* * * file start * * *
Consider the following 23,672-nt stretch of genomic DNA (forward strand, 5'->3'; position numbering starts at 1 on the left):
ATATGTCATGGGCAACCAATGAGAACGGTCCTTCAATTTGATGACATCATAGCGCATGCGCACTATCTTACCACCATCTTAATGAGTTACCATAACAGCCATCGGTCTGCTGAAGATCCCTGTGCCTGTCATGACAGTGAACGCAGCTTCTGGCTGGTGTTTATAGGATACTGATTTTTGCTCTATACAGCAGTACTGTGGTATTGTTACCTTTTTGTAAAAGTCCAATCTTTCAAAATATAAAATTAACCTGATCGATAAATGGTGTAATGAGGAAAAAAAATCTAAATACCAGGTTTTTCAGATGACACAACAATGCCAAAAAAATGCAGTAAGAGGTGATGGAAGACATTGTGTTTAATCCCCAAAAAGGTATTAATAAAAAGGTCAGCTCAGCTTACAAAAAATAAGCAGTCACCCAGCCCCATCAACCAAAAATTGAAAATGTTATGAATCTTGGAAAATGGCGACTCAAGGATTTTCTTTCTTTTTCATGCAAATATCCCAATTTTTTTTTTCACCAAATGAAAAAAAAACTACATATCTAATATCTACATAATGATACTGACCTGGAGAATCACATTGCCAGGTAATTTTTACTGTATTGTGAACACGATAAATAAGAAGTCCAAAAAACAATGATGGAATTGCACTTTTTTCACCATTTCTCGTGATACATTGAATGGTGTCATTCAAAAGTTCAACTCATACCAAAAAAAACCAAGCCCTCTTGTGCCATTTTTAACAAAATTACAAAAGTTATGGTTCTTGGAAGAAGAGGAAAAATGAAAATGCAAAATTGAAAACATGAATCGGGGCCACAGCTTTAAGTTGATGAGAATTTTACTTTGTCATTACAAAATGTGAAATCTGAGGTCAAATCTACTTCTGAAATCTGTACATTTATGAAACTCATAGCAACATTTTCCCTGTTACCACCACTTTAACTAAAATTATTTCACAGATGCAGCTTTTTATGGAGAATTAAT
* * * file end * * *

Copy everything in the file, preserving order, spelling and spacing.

Consider the following 23,672-nt stretch of genomic DNA (forward strand, 5'->3'; position numbering starts at 1 on the left):
ATATGTCATGGGCAACCAATGAGAACGGTCCTTCAATTTGATGACATCATAGCGCATGCGCACTATCTTACCACCATCTTAATGAGTTACCATAACAGCCATCGGTCTGCTGAAGATCCCTGTGCCTGTCATGACAGTGAACGCAGCTTCTGGCTGGTGTTTATAGGATACTGATTTTTGCTCTATACAGCAGTACTGTGGTATTGTTACCTTTTTGTAAAAGTCCAATCTTTCAAAATATAAAATTAACCTGATCGATAAATGGTGTAATGAGGAAAAAAAATCTAAATACCAGGTTTTTCAGATGACACAACAATGCCAAAAAAATGCAGTAAGAGGTGATGGAAGACATTGTGTTTAATCCCCAAAAAGGTATTAATAAAAAGGTCAGCTCAGCTTACAAAAAATAAGCAGTCACCCAGCCCCATCAACCAAAAATTGAAAATGTTATGAATCTTGGAAAATGGCGACTCAAGGATTTTCTTTCTTTTTCATGCAAATATCCCAATTTTTTTTTTCACCAAATGAAAAAAAAACTACATATCTAATATCTACATAATGATACTGACCTGGAGAATCACATTGCCAGGTAATTTTTACTGTATTGTGAACACGATAAATAAGAAGTCCAAAAAACAATGATGGAATTGCACTTTTTTCACCATTTCTCGTGATACATTGAATGGTGTCATTCAAAAGTTCAACTCATACCAAAAAAAACCAAGCCCTCTTGTGCCATTTTTAACAAAATTACAAAAGTTATGGTTCTTGGAAGAAGAGGAAAAATGAAAATGCAAAATTGAAAACATGAATCGGGGCCACAGCTTTAAGTTGATGAGAATTTTACTTTGTCATTACAAAATGTGAAATCTGAGGTCAAATCTACTTCTGAAATCTGTACATTTATGAAACTCATAGCAACATTTTCCCTGTTACCACCACTTTAACTAAAATTATTTCACAGATGCAGCTTTTTATGGAGAATTAAT